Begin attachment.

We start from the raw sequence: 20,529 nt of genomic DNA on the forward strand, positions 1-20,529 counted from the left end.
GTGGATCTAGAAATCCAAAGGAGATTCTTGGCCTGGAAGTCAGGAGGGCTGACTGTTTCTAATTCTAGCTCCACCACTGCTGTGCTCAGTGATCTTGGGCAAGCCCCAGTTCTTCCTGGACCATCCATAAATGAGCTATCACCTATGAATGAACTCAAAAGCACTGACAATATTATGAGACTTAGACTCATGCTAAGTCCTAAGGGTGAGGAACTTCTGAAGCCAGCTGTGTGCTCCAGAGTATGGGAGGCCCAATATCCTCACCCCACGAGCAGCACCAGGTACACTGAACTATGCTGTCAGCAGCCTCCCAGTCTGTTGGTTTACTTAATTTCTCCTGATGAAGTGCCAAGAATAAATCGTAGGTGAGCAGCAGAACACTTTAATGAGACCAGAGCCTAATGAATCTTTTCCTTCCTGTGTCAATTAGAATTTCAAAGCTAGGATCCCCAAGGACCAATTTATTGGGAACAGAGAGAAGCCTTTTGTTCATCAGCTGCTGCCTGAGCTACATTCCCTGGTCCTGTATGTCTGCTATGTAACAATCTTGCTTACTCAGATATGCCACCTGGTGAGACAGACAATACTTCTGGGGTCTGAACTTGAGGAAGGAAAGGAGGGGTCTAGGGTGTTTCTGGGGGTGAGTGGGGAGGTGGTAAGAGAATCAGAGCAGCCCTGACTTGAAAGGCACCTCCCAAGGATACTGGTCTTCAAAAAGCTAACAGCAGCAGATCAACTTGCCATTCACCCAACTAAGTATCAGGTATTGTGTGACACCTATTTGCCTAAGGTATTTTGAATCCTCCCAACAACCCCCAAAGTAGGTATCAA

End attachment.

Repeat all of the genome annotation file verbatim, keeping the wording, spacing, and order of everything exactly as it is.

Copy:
We start from the raw sequence: 20,529 nt of genomic DNA on the forward strand, positions 1-20,529 counted from the left end.
GTGGATCTAGAAATCCAAAGGAGATTCTTGGCCTGGAAGTCAGGAGGGCTGACTGTTTCTAATTCTAGCTCCACCACTGCTGTGCTCAGTGATCTTGGGCAAGCCCCAGTTCTTCCTGGACCATCCATAAATGAGCTATCACCTATGAATGAACTCAAAAGCACTGACAATATTATGAGACTTAGACTCATGCTAAGTCCTAAGGGTGAGGAACTTCTGAAGCCAGCTGTGTGCTCCAGAGTATGGGAGGCCCAATATCCTCACCCCACGAGCAGCACCAGGTACACTGAACTATGCTGTCAGCAGCCTCCCAGTCTGTTGGTTTACTTAATTTCTCCTGATGAAGTGCCAAGAATAAATCGTAGGTGAGCAGCAGAACACTTTAATGAGACCAGAGCCTAATGAATCTTTTCCTTCCTGTGTCAATTAGAATTTCAAAGCTAGGATCCCCAAGGACCAATTTATTGGGAACAGAGAGAAGCCTTTTGTTCATCAGCTGCTGCCTGAGCTACATTCCCTGGTCCTGTATGTCTGCTATGTAACAATCTTGCTTACTCAGATATGCCACCTGGTGAGACAGACAATACTTCTGGGGTCTGAACTTGAGGAAGGAAAGGAGGGGTCTAGGGTGTTTCTGGGGGTGAGTGGGGAGGTGGTAAGAGAATCAGAGCAGCCCTGACTTGAAAGGCACCTCCCAAGGATACTGGTCTTCAAAAAGCTAACAGCAGCAGATCAACTTGCCATTCACCCAACTAAGTATCAGGTATTGTGTGACACCTATTTGCCTAAGGTATTTTGAATCCTCCCAACAACCCCCAAAGTAGGTATCAA